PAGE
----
September 24, 2020

DealBook: Citigroup’s Earnings Fall 32%

Vikram S. Pandit, Citigroup’s chief executive, has been engaged in an ambitious plan to overhaul the troubled bank.Tim Boyle/Bloomberg News Vikram S. Pandit, Citigroup’s chief executive, has been engaged in an ambitious plan to overhaul the bank.

7:45 p.m. | Updated

Citigroup took another halting step forward on Monday in its long march back from the brink, reporting a $3 billion profit in the first quarter, in spite of continuing losses in its mortgage unit and lackluster investment banking results.

The company earned 10 cents a share, a penny above analysts’ expectations, but down 32 percent from the comparable period a year earlier, when it earned its first profit since the financial crisis struck.

As has been the case for other financial giants, Citigroup’s revenue actually fell during the first quarter, as nearly every major region and business except Latin America experienced a slowdown from a year earlier. Over all, revenue declined 22 percent, to $19.7 billion. Expenses also continued to rise, in part because of new business investments as well as higher legal costs.

Citi’s results were buoyed by the release of $3.3 billion in reserves that had previously been set aside to cover losses on credit cards and other loans. That helped offset deeper losses in its domestic mortgage business and a weaker performance from its trading and investment banking groups.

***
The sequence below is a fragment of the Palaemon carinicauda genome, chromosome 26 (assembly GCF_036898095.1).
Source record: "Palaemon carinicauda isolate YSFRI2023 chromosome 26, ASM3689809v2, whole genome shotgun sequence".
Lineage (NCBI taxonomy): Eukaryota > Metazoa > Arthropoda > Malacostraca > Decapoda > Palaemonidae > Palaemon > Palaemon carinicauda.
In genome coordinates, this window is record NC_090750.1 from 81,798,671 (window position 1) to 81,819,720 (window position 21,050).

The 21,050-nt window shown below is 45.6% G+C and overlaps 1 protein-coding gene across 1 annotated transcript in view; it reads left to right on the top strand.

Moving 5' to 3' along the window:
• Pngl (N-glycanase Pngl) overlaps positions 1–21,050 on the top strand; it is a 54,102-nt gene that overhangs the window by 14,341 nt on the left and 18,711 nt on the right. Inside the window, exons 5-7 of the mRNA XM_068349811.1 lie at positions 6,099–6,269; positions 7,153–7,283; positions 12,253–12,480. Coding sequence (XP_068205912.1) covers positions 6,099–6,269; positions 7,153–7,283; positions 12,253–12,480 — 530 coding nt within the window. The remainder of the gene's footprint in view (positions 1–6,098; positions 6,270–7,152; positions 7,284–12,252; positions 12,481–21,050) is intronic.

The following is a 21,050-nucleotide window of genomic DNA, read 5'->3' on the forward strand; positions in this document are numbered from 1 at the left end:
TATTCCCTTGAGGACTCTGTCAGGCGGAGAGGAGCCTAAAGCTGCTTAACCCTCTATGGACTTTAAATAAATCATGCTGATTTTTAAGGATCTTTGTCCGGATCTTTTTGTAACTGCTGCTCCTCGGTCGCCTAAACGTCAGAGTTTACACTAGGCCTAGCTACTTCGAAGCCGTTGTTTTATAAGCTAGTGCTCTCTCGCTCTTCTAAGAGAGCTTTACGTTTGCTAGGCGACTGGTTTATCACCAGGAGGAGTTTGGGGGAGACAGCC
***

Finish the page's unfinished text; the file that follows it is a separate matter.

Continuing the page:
“Our core businesses performed well despite the difficult economy,” Vikram S. Pandit, Citigroup’s chief executive, wrote in an internal memorandum to employees. “We’ve come a long way — and we continue to move forward.” Mr. Pandit is expected to give a fuller report on Thursday at Citigroup’s annual shareholder meeting in Midtown Manhattan.

The bank is also planning a 10-for-1 reverse stock split early next month that will almost certainly draw criticism from stockholders who argue it is little more than a symbolic effort to raise the bank’s stock price.

On Monday, when the broader markets fell sharply, the company’s stock was unchanged at $4.42 a share.

Citigroup’s earnings were tempered by the same factors that weighed on the earnings of Bank of America and JPMorgan Chase, which reported their first quarter results last week.

Traditional banking businesses have been hit by rising foreclosure costs, new financial regulations and a slowdown in growth for home loans. Wells Fargo and several big regional players are expected to report similar trends when they announce their results later this week.

But Citigroup, whose stock price plummeted to below $1 during the financial crisis, is under intense pressure to show improvement. For the last three years, Mr. Pandit has been engaged in an ambitious plan to overhaul the troubled company, streamlining its sprawling operations and changing it from a global financial supermarket into a leaner and more focused lender.

Citi is close to completing its plan to shrink its balance sheet. Today, the pile of assets that Citi plans to sell or divest is down to $337 billion, less than half of its peak of $827 billion in early 2008. CitiFinancial, its large consumer lending franchise, is one of its last major businesses to go on sale, and several private equity firms are in the final stages of bidding.